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The Tea Party: Economic Populists or Wall Street Toadies?

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Who cares?

Progressives should.

The Tea Party is not a fake. It’s not just a creation of Fox News and Dick Armey’s Astroturfing operation. It’s a genuine expression of populist anger that is driving our politics from below. There’s a reason it is polling higher than either of two parties. There’s a reason it helped destroy the Democrats super-majority in the Senate by grabbing Ted Kennedy’s seat.

Commentators like David Brooks also are wrong to assume that populism is a movement of the less educated against the educated elites. Of course there are those in the Tea Party who discount the science of evolution and global warming, who think Obama is a foreign-born Muslim agent, and who are racist, sexist and anti-Semitic to boot. But to equate the entire notion of populism with retrograde ignorance is to fall into a dangerous stereotype. Populism is not about education: whether expressed by the left, right, or middle, it’s a revolt against concentrated power and economic injustice.

The financial crisis has made clear to millions of Americans that we now live in a billionaire bailout society where economic elites can gamble, lose, get bailed out and then refill their coffers with our money in preparation for the next round, while millions of the rest of us are thrown out of our jobs and homes. Frankly, we’d be stupid not to join a populist revolt against that kind system.

For the moment the Tea Party represents much of this anger. But its ideology rests on an enormous contradiction that could tear it apart. Teapartyites hate big government. They hate Wall Street. And they believe the two have teamed up to screw everyday Americans on Main Street. But if government doesn’t rein in Wall Street, what will? The markets? Even Alan Greenspan doesn’t buy that anymore.

There are echoes in this revolt that come all the back from Thomas Jefferson and the anti-Federalists who also feared big government and concentrated economic power. They were particularly incensed by Alexander Hamilton’s successful effort to establish both a large national debt and a national bank (publicly chartered, privately owned). Hamilton, our first Secretary of the Treasury, convinced George Washington that the new federal government should assume the revolutionary war debts amassed by the States. In fact, due to Hamilton’s machinations, the federal government redeemed these debts at face value, even though many of these bonds were nearly worthless and had been snapped up at deep discounts by speculators. As a result, Hamilton’s plan produced an enormous windfall for the rich. This didn’t bother Hamilton at all because he wanted to “bond” the wealthy to the new national government. (He also wasn’t bothered by the fact that poor farmers would service the debt through very unpopular excise tax on whiskey.) Hamilton believed that government debt was the glue to uniting a collection of disparate states into a strong union. (When Geithner and Paulson allowed AIG to use taxpayer money to pay Goldman Sachs at face value for billions in bad bets, they unwittingly were carrying out the tradition first established by Hamilton.)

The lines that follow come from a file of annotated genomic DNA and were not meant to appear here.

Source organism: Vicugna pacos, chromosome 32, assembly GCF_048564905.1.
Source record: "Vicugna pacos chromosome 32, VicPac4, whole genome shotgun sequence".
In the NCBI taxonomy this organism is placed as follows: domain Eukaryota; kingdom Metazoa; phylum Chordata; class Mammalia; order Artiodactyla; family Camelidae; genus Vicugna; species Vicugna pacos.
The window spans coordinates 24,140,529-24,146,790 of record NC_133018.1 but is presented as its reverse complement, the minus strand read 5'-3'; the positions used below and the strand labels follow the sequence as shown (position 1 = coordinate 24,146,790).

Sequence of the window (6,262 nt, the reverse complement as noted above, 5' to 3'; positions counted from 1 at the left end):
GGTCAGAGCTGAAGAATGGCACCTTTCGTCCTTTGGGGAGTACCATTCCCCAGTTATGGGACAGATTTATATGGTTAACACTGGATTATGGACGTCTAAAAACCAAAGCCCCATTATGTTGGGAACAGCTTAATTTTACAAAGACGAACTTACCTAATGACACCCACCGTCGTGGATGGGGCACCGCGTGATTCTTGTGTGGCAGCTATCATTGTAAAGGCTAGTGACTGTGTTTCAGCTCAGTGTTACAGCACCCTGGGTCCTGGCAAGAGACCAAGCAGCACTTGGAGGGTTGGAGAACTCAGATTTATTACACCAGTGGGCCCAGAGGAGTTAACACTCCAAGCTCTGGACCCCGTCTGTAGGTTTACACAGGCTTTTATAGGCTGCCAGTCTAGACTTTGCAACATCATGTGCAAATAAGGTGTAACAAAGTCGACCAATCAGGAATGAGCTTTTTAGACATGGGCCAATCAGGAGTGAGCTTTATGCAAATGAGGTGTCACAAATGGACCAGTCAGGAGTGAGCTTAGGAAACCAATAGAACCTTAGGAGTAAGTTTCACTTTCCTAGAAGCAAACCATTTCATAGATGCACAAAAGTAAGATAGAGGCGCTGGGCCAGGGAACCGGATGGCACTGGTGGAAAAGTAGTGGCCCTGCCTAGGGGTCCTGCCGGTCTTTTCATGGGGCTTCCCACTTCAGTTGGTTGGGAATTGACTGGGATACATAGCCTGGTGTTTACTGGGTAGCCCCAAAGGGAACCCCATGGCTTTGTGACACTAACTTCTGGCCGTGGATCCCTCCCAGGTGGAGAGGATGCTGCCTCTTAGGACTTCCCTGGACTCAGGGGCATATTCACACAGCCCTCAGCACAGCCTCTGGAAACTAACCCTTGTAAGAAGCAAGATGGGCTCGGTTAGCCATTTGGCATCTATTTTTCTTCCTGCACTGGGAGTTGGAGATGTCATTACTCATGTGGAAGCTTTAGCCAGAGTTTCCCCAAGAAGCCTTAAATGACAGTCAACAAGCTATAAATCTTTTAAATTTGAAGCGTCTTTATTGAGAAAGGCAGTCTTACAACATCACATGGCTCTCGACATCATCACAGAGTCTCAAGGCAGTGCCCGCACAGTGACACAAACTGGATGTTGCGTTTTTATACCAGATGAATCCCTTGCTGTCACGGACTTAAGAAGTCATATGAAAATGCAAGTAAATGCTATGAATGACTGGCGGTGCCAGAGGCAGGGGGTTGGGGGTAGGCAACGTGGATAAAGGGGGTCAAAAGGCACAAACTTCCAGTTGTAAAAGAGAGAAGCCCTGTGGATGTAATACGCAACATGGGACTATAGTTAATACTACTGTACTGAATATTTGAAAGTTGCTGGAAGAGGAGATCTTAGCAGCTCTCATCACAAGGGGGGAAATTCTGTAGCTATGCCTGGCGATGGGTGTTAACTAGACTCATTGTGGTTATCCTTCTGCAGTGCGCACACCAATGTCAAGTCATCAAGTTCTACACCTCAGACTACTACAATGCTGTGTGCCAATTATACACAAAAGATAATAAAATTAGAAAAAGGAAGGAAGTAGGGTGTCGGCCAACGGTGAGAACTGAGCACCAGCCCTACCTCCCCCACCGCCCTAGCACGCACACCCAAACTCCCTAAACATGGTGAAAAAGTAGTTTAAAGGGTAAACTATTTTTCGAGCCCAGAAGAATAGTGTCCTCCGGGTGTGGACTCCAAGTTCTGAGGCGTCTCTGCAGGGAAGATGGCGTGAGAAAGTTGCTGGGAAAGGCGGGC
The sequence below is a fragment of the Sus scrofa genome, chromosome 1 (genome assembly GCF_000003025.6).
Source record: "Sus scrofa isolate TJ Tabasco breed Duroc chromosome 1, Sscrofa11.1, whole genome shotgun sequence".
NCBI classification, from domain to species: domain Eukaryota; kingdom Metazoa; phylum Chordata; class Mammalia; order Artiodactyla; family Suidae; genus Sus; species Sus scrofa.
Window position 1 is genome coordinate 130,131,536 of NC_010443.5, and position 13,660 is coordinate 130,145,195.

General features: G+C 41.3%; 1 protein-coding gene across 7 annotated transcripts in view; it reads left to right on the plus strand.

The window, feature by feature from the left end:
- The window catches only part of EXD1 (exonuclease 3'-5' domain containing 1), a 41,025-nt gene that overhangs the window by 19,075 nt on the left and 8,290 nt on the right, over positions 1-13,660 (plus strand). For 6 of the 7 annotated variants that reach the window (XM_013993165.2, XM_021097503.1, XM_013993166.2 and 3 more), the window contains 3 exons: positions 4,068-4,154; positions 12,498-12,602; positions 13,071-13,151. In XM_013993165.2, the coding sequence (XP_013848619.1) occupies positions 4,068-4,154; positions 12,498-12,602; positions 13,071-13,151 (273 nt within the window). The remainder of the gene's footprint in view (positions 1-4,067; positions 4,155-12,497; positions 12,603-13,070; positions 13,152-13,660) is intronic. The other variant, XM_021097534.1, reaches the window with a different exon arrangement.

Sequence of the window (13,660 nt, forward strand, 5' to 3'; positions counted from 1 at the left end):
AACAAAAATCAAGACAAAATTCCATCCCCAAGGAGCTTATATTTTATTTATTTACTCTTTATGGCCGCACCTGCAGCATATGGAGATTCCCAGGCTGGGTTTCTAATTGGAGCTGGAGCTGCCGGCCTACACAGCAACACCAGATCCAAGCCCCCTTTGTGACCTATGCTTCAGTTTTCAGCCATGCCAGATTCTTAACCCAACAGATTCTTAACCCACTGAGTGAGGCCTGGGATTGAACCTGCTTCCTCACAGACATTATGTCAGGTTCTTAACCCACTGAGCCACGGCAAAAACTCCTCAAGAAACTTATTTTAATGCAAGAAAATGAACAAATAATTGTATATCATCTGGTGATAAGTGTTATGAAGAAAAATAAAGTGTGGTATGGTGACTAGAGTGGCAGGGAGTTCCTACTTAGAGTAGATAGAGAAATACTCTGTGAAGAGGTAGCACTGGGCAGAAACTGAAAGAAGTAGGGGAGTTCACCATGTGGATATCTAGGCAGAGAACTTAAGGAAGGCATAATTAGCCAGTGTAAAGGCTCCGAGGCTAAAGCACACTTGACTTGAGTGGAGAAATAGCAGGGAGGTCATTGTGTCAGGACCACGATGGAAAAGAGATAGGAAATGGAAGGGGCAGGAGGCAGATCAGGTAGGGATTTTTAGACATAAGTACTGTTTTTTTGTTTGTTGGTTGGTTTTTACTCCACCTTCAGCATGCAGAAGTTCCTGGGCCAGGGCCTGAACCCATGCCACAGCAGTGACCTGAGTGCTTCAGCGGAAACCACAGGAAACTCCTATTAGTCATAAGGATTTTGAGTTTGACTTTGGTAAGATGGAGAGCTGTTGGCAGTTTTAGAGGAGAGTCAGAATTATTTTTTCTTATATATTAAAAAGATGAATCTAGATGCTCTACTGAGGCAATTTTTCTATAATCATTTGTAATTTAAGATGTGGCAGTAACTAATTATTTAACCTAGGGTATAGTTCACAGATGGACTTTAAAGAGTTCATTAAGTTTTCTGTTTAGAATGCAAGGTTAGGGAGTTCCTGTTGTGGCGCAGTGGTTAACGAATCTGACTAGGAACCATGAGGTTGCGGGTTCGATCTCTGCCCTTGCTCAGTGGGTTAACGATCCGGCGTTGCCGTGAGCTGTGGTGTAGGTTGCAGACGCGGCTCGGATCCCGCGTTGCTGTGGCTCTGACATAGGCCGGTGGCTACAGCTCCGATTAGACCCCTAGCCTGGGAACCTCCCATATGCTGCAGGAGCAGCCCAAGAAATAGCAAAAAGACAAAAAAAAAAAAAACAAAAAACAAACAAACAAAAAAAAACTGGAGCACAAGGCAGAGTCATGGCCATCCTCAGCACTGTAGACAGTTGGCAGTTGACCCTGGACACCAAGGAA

The Tea Party certainly has inherited the anti-Federalist fear of big government. But it shows no signs of having the Jeffersonian backbone to attack concentrated economic power.

This weakness couldn’t be clearer as Wall Street awards itself $150 billion in bonuses for a job well done during the worst economic year since the Great Depression with 30 million unemployed or forced into part-time work. Instead of bonuses there would have been mass unemployment on Wall Street had the taxpayer not bailed out the banks to the tune of $6 to $12 trillion in taxpayer grants, loans and asset guarantees. There is no way to view that $150 billion in bonuses as anything other than welfare for Wall Street.

This should be the ultimate populist litmus test for the Tea Party. Do they have the nerve to defend the average taxpayer from Wall Street’s rapaciousness? Are they going to demand a windfall tax on these outrageous bonuses? Or are they going to oppose all taxes and let Wall Street waltz off with the loot?

Hey Tea Party, which side are you on?

Unfortunately, at the moment there is no national progressive populist movement to call the question. In Oregon, progressive populists bucked the anti-tax, anti-government tide to win two ballot measures for more progressive taxation. (See " Watch Out Tea Party: Progressive Anger is Alive and Kicking

The next step should be a call for a national windfall profits tax on the $150 billion in Wall Street bonuses. Millions of Americans would understand that it’s our money and that we should get it back.

If the Tea Party fears taxes and big government more than it fears taking on Wall Street, then it will forfeit the mantle of populism. For no matter how much populist outrage it can express in the short run, the Tea Party will discredit itself if it shills for Wall Street.

But first progressive populism has to form into a national movement to take on the big banks. There are $150 billion good reasons to do so right now.

Les Leopold is the author of The Looting of America: How Wall Street's Game of Fantasy Finance destroyed our Jobs, Pensions and Prosperity, and What We Can Do About It Chelsea Green Publishing, June 2009.